News of growing protests against Hun Sen’s government comes nearly a week after Cambodia surprised the region by “upgrading” its relationship with Japan and supporting the protection of freedom of aviation. The announcement resulting from the sidelines of the ASEAN meeting in Tokyo has been considered a rebuke of China’s unilaterally announced air defense identification zone.
That was a clear dig at China, which has stirred new fears about its territorial aspirations by announcing an air-defense identification zone across a vast stretch of the East China Sea.
It also reveals some shrewd politicking by Hun Sen. He realizes that putting all his eggs in one basket (China) exposes the country to risks. Watching his support come under pressure after the contested elections in July, Hun Sen has also asked Japan for help in needed electoral reform.
Japan will send experts on electoral reform to Cambodia “soon” according to the AKP. Ironic too, as Abe’s government must push for electoral reform in Japan.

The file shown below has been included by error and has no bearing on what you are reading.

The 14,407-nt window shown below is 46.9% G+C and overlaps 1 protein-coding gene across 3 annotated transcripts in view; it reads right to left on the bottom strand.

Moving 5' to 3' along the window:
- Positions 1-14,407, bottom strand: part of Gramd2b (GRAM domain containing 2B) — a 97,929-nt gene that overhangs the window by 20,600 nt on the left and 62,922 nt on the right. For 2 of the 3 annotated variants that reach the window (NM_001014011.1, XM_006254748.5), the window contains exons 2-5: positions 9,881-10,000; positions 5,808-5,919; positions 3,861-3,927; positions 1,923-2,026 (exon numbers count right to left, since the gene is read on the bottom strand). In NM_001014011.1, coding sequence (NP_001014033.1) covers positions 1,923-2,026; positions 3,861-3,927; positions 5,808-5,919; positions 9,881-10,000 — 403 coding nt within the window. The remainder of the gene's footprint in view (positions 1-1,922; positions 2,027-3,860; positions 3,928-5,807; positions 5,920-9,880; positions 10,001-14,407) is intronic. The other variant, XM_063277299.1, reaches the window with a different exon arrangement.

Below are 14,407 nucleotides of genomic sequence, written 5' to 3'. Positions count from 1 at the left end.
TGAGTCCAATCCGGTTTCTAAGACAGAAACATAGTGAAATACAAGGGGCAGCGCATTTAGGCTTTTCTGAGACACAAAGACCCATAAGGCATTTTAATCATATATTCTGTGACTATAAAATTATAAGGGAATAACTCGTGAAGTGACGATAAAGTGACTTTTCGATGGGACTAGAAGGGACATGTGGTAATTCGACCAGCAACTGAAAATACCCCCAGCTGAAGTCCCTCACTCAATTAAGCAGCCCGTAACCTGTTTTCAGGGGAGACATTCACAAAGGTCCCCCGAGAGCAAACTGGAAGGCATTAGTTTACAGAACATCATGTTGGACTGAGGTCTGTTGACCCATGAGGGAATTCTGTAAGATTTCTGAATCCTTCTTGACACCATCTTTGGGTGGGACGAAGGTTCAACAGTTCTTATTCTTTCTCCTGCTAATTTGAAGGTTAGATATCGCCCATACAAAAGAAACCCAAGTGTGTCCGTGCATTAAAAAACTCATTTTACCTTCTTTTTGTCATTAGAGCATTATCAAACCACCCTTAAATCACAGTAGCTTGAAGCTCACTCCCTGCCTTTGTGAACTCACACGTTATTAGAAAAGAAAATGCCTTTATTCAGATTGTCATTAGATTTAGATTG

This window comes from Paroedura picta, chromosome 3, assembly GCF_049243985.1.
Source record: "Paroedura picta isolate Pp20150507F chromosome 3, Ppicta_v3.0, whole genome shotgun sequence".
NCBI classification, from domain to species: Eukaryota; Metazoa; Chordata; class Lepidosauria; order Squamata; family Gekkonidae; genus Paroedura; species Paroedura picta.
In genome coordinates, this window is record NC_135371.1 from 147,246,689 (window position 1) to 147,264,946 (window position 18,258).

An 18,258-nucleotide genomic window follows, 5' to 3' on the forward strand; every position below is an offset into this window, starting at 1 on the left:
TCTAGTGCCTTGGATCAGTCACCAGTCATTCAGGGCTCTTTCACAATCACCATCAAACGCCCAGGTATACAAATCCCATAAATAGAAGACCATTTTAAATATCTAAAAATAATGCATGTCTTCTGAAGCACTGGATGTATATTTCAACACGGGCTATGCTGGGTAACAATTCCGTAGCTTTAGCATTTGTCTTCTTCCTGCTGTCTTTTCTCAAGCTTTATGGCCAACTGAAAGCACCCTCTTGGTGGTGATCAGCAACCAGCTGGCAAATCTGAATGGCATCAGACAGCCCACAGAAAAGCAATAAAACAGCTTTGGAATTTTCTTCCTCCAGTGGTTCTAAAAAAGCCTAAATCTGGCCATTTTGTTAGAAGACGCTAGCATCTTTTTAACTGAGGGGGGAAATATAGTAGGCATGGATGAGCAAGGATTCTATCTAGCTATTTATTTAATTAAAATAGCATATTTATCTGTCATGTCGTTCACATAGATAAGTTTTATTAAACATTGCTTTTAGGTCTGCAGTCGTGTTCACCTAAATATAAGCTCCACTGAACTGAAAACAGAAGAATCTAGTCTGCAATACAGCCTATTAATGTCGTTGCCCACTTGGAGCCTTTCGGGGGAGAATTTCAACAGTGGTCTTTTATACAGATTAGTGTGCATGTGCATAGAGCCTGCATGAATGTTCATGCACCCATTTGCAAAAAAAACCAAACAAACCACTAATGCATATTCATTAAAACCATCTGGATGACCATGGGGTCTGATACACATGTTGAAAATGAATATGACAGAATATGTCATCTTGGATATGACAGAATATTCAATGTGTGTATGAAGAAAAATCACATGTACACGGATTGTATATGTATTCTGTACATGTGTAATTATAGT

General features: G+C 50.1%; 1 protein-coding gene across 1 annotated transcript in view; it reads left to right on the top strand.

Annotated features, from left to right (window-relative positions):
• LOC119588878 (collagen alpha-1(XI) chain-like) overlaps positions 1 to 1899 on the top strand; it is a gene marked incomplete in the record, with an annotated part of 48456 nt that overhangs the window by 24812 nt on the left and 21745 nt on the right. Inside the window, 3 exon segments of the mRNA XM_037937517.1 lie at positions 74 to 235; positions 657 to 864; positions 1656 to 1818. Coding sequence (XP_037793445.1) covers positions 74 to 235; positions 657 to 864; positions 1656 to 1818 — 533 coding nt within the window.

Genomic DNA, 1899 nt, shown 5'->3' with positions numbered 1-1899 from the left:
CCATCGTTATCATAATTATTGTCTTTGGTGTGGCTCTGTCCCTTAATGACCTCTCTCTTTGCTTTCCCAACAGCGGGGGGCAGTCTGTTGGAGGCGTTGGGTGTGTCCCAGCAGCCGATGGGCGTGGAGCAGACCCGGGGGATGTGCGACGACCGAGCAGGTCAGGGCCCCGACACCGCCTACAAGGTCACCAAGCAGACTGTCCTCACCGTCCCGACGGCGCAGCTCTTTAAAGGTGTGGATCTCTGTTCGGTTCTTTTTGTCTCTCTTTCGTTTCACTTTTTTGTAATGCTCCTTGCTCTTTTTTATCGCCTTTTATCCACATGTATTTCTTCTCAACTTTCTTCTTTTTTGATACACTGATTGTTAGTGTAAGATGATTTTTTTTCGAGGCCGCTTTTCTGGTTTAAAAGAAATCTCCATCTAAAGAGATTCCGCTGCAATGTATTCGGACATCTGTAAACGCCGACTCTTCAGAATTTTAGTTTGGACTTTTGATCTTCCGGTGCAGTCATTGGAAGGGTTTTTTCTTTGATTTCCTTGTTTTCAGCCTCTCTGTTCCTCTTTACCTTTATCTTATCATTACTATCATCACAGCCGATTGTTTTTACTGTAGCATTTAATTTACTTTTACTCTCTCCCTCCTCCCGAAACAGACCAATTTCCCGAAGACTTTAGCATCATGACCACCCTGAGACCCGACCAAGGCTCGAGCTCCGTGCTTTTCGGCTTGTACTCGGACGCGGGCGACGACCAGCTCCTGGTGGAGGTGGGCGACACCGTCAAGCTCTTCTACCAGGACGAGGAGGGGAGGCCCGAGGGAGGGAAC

But the nature of the protests in Cambodia suggest this is the kind of broad shift occurring in the region where a wealthier, younger population with more access to international media through social network sites, have grown tired of the rusted-on government of Hun Sen. In Cambodia’s case, the younger voters have no memory of the holocaust there, and so don’t live with the same fear.
While Sam Rainsy has been able to get ahead of the opposition movement, it remains – with the exception of the unifying desire for reform – pretty diverse with pretty diverse interests. It’s still not clear which way this thing is headed. But Rainsy’s decision to build bridges with Japan – including potentially direct flights between the countries – shows his wily ability to read a situation. He should be smart enough to know that sometimes having more power means having the strength not to be a hardliner.
Anyway, watch this space. Cambodia is considered a bit of a bellwether for China’s influence in the region.